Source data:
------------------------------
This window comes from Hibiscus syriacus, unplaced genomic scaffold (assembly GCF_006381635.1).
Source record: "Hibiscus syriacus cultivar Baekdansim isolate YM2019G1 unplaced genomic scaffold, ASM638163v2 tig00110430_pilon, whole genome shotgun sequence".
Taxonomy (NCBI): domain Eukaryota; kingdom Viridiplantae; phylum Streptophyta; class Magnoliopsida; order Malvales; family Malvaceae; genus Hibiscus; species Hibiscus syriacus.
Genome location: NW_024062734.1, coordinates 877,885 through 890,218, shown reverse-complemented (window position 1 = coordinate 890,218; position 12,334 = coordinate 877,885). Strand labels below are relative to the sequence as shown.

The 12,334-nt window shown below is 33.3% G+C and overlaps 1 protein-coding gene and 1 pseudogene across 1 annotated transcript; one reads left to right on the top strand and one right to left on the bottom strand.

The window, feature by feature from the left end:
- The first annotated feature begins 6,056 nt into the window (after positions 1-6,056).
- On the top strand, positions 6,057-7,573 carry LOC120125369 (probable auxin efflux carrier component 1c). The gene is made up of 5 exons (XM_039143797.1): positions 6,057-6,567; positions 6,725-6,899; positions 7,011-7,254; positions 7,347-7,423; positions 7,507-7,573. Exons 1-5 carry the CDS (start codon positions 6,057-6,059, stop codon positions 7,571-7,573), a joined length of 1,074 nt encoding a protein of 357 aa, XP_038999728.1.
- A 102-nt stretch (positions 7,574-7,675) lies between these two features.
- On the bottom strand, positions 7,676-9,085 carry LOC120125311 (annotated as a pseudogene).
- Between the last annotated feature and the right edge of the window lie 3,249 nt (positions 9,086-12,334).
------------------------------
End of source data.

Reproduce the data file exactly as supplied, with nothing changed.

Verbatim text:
This window comes from Hibiscus syriacus, unplaced genomic scaffold (assembly GCF_006381635.1).
Source record: "Hibiscus syriacus cultivar Baekdansim isolate YM2019G1 unplaced genomic scaffold, ASM638163v2 tig00110430_pilon, whole genome shotgun sequence".
Taxonomy (NCBI): domain Eukaryota; kingdom Viridiplantae; phylum Streptophyta; class Magnoliopsida; order Malvales; family Malvaceae; genus Hibiscus; species Hibiscus syriacus.
Genome location: NW_024062734.1, coordinates 877,885 through 890,218, shown reverse-complemented (window position 1 = coordinate 890,218; position 12,334 = coordinate 877,885). Strand labels below are relative to the sequence as shown.

The 12,334-nt window shown below is 33.3% G+C and overlaps 1 protein-coding gene and 1 pseudogene across 1 annotated transcript; one reads left to right on the top strand and one right to left on the bottom strand.

The window, feature by feature from the left end:
- The first annotated feature begins 6,056 nt into the window (after positions 1-6,056).
- On the top strand, positions 6,057-7,573 carry LOC120125369 (probable auxin efflux carrier component 1c). The gene is made up of 5 exons (XM_039143797.1): positions 6,057-6,567; positions 6,725-6,899; positions 7,011-7,254; positions 7,347-7,423; positions 7,507-7,573. Exons 1-5 carry the CDS (start codon positions 6,057-6,059, stop codon positions 7,571-7,573), a joined length of 1,074 nt encoding a protein of 357 aa, XP_038999728.1.
- A 102-nt stretch (positions 7,574-7,675) lies between these two features.
- On the bottom strand, positions 7,676-9,085 carry LOC120125311 (annotated as a pseudogene).
- Between the last annotated feature and the right edge of the window lie 3,249 nt (positions 9,086-12,334).